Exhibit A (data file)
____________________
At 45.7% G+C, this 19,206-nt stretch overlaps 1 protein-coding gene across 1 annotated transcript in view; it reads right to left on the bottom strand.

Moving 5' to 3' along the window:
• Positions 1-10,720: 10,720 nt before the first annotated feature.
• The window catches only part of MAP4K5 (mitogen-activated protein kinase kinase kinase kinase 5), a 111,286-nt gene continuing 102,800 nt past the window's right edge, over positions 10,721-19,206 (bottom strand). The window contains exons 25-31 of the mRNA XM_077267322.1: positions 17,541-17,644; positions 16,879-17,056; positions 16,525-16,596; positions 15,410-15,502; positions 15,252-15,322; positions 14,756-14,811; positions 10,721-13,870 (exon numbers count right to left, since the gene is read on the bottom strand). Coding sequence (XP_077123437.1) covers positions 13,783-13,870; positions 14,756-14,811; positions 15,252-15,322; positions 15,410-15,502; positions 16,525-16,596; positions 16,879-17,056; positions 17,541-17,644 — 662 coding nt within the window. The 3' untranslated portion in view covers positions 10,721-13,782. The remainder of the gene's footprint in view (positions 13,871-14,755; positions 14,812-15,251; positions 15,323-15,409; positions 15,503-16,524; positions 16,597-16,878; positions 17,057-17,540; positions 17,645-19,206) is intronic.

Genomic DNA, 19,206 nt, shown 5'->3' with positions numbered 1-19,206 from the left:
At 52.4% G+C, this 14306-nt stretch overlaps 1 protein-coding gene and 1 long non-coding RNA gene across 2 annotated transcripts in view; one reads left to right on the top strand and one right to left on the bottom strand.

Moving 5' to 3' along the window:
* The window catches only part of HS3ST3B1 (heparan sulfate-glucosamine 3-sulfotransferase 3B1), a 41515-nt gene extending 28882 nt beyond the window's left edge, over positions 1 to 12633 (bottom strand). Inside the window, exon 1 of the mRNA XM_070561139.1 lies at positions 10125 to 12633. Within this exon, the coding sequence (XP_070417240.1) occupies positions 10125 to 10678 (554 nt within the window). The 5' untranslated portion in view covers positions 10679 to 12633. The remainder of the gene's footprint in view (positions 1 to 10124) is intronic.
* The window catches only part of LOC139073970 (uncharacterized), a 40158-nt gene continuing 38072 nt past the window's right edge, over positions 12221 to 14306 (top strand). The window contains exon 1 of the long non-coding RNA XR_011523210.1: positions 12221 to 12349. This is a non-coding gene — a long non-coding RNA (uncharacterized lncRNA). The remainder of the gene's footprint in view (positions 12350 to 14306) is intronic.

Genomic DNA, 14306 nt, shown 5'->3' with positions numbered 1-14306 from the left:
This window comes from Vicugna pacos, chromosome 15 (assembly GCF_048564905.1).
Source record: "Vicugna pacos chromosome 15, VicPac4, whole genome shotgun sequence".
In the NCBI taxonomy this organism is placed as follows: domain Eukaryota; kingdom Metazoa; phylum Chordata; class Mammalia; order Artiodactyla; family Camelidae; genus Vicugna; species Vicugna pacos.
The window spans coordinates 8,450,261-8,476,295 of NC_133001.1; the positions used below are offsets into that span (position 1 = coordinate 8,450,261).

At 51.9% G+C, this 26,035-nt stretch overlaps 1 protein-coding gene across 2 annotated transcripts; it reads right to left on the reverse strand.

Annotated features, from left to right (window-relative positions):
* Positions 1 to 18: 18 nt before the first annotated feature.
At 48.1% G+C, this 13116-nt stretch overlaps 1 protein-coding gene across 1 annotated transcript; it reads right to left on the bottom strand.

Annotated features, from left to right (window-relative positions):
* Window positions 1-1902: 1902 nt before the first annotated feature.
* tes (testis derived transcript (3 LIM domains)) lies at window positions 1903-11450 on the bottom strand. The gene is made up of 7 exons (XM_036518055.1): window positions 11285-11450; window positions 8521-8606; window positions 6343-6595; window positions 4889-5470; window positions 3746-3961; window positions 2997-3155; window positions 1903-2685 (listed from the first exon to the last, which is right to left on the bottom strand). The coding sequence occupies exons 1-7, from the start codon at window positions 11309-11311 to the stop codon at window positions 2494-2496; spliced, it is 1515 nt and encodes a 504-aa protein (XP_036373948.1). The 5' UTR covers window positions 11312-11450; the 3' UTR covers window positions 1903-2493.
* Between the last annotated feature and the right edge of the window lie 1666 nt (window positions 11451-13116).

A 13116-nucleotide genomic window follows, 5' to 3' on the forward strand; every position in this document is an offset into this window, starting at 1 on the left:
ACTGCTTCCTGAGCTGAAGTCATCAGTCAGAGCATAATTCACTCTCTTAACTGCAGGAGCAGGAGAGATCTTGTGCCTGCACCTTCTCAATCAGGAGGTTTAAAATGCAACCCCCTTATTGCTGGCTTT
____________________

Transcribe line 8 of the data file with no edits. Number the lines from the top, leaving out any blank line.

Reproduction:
* The window catches only part of HS3ST3B1 (heparan sulfate-glucosamine 3-sulfotransferase 3B1), a 41515-nt gene extending 28882 nt beyond the window's left edge, over positions 1 to 12633 (bottom strand). Inside the window, exon 1 of the mRNA XM_070561139.1 lies at positions 10125 to 12633. Within this exon, the coding sequence (XP_070417240.1) occupies positions 10125 to 10678 (554 nt within the window). The 5' untranslated portion in view covers positions 10679 to 12633. The remainder of the gene's footprint in view (positions 1 to 10124) is intronic.